It is another busy afternoon. Your schedule is full and there is little time for you to accomplish those items on your list that demand your attention. You are waiting to hear back from the VP of Sales who is in a meeting with a key potential customer, and your next meeting is with your VP of Marketing. She is coming in to update you on the market share numbers. The last report was very positive and you are excited to see the most recent figures. You have increased the marketing budget significantly and have done so because of your belief in her. She is a rising star in the organization and someone you feel has a very bright future who could even one-day be your successor.
After the normal pleasantries, she hands you the report. As you begin to review, you occasionally glance over at your computer screen scanning new emails for any potential "uh oh" moments. Then, a buzz on the cell phone. It is a text from the VP of Sales. He has sent a quick, cryptic message that makes you wonder if he is not going to be able to close this new piece of business. You set down the phone and reengage in the meeting at hand. A minute later, you think of something that might help the VP of Sales get the deal done, immediately pick up the phone and send off your thought in the form of a text. Again, you come back to the report placed in front of you. As you hoped, the numbers look great. Just as you are about to say so, your desk phone rings. It is the VP of Sales who is in between meetings and wanting to talk through the issue before he goes back in with the customer. You thank your VP of Marketing, telling her that you need to attend to this call and tell her to keep up the great work.
A few days later you are shocked to receive a letter of resignation from her. You request that she come to your office, and you look at her incredulously and ask her why she would leave? She informs you that she had a great offer from another company and felt that regardless of her efforts and their corresponding results, that you did not have a real interest in what she did or truly valued the contribution she was making to the organization.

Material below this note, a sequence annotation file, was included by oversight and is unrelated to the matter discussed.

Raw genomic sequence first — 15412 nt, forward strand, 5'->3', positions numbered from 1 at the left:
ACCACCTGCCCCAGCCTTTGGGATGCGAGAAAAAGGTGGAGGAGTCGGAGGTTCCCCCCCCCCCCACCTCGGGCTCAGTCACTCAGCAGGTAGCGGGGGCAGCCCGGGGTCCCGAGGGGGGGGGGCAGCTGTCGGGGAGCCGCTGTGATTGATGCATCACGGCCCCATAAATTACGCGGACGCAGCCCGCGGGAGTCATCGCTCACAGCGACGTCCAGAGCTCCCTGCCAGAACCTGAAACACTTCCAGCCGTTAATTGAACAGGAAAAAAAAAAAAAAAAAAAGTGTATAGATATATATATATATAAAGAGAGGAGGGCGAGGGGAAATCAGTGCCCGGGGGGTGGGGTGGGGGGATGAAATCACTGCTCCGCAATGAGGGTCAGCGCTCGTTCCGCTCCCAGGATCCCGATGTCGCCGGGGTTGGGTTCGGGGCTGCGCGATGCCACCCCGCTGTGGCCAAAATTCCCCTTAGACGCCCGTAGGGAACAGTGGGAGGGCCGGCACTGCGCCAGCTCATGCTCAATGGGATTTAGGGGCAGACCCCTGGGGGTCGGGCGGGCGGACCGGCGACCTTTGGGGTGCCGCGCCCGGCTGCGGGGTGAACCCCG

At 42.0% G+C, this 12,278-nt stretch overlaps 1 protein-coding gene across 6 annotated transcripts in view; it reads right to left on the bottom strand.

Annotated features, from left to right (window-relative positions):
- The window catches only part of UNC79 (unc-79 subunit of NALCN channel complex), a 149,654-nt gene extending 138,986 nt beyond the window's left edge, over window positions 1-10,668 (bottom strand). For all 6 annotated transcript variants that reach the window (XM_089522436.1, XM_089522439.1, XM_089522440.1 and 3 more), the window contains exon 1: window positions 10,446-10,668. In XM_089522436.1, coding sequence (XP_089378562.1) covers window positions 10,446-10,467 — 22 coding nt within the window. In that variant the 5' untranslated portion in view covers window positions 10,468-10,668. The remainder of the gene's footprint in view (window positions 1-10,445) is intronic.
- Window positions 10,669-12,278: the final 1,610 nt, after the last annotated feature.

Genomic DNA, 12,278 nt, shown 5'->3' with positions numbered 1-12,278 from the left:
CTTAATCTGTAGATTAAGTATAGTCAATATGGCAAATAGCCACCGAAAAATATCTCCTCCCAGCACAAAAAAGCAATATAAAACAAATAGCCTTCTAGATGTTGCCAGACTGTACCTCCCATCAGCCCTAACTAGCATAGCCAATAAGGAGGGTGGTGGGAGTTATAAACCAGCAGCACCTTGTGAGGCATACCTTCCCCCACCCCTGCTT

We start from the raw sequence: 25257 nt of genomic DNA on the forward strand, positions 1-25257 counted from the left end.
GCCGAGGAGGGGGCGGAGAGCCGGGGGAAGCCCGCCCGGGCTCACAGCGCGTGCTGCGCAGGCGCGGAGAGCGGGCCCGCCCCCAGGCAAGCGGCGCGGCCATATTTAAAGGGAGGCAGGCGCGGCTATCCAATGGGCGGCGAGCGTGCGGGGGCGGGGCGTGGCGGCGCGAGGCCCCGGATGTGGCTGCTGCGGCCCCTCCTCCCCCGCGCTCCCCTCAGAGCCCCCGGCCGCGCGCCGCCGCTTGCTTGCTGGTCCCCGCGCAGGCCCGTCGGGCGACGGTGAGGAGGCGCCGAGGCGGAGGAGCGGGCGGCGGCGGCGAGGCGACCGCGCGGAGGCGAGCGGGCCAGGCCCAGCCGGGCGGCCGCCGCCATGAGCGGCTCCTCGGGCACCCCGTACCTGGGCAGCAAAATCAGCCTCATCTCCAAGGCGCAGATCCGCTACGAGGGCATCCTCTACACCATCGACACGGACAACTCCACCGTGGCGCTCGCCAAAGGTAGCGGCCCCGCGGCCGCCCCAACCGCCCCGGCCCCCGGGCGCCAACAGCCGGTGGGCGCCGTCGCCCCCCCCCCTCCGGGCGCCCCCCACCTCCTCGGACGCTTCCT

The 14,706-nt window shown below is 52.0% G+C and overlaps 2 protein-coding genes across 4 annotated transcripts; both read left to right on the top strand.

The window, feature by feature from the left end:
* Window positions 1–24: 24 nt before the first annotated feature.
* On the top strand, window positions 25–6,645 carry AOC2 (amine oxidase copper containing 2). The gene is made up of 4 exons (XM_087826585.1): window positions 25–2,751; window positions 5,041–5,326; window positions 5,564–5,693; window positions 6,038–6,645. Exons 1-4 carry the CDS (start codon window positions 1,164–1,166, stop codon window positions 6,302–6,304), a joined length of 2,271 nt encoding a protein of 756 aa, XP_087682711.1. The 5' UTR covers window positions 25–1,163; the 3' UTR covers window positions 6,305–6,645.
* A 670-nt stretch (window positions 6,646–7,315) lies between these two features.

This is obviously an extreme example. But, it serves to illustrate the power that one specific quality can have on a leader and those that they lead. That quality is presence. Thich Nhat Hanh, the venerable Zen priest once said that "The most precious gift we can offer others is our presence".
We live in a world where multi-tasking is the norm. Send a text and the expectation of a reply is immediate. Emails come in 24/7. There are just not enough hours in the day to get it all done, so we try to do it all at the same time. Not only is that unrealistic, it can be a real impediment to effective leadership.
It is a fundamental responsibility of a leader to make those that he leads feel heard, cared for, valued and respected.
It is a fundamental responsibility of a leader to make those that he leads feel heard, cared for, valued and respected. Yet, our constant state of distraction communicates a message of disinterest. It is also, frankly, disrespectful to commit to time on a schedule for a person and then give that time to someone or something else.
So how do you to fix this, how do you offer your people your presence. You meet less but meet fully. Become more judicious in the number of meetings you schedule with your staff, but when you do have a meeting, let everything else go. If like for many of us this proves to be difficult, change where and how you meet. For example, don't hold the meeting in your office, but rather in the conference room leaving your phone and computer behind. Or better yet, hold a walking meeting. Not only will you be less apt to be distracted, you will be communicating a true commitment to that person with the added benefit of some fresh air and exercise.
Presence is a key trait of an Integrative Leader. Integrative Leaders are those that blend purpose, vision, values and outcome with an ability to make people feel heard, cared for, valued and respected. To learn more about this form of leadership, click here and schedule a complimentary Growth Session.
Please join our GROW mailing list for helpful articles, tips, tools and videos.
Thanks for reading.
Elliot Begoun is a Business Growth Consultant and the Principle of The Intertwine Group. His purpose is to help businesses and business leaders grow. He works to solve real issues, establish strategic guardrails, develop integrative leaders and foster employee enlightenment.
Grow your business - Solve real issues - Establish Strategic Guardrails - Develop Integrative leaders - Foster Employee Enlightenment
Connect with Us:
This article first appeared in the GROW Blog